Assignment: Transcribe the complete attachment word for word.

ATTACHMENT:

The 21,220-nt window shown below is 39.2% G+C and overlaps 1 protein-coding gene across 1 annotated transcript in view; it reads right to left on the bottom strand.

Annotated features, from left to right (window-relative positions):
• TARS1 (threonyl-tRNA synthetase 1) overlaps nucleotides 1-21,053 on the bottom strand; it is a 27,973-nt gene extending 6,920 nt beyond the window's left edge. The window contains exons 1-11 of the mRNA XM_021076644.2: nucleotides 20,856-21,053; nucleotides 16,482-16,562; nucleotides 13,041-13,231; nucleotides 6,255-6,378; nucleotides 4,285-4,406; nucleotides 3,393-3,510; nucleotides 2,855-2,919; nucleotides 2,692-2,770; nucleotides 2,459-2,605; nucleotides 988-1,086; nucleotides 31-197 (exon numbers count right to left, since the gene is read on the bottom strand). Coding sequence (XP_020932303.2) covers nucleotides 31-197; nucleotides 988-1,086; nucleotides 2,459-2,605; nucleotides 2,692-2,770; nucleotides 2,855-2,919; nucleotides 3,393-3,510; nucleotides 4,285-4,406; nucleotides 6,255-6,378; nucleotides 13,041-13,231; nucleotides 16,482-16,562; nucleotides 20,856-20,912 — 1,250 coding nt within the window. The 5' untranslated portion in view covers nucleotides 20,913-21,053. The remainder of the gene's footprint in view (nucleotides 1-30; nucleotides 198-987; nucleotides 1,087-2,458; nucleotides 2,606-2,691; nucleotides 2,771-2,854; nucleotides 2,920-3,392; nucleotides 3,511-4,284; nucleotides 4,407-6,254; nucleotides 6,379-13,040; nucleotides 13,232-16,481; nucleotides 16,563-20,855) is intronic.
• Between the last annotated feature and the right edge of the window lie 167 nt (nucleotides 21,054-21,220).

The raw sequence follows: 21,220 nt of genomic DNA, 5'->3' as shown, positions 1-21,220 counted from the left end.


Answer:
The 21,220-nt window shown below is 39.2% G+C and overlaps 1 protein-coding gene across 1 annotated transcript in view; it reads right to left on the bottom strand.

Annotated features, from left to right (window-relative positions):
• TARS1 (threonyl-tRNA synthetase 1) overlaps nucleotides 1-21,053 on the bottom strand; it is a 27,973-nt gene extending 6,920 nt beyond the window's left edge. The window contains exons 1-11 of the mRNA XM_021076644.2: nucleotides 20,856-21,053; nucleotides 16,482-16,562; nucleotides 13,041-13,231; nucleotides 6,255-6,378; nucleotides 4,285-4,406; nucleotides 3,393-3,510; nucleotides 2,855-2,919; nucleotides 2,692-2,770; nucleotides 2,459-2,605; nucleotides 988-1,086; nucleotides 31-197 (exon numbers count right to left, since the gene is read on the bottom strand). Coding sequence (XP_020932303.2) covers nucleotides 31-197; nucleotides 988-1,086; nucleotides 2,459-2,605; nucleotides 2,692-2,770; nucleotides 2,855-2,919; nucleotides 3,393-3,510; nucleotides 4,285-4,406; nucleotides 6,255-6,378; nucleotides 13,041-13,231; nucleotides 16,482-16,562; nucleotides 20,856-20,912 — 1,250 coding nt within the window. The 5' untranslated portion in view covers nucleotides 20,913-21,053. The remainder of the gene's footprint in view (nucleotides 1-30; nucleotides 198-987; nucleotides 1,087-2,458; nucleotides 2,606-2,691; nucleotides 2,771-2,854; nucleotides 2,920-3,392; nucleotides 3,511-4,284; nucleotides 4,407-6,254; nucleotides 6,379-13,040; nucleotides 13,232-16,481; nucleotides 16,563-20,855) is intronic.
• Between the last annotated feature and the right edge of the window lie 167 nt (nucleotides 21,054-21,220).

The raw sequence follows: 21,220 nt of genomic DNA, 5'->3' as shown, positions 1-21,220 counted from the left end.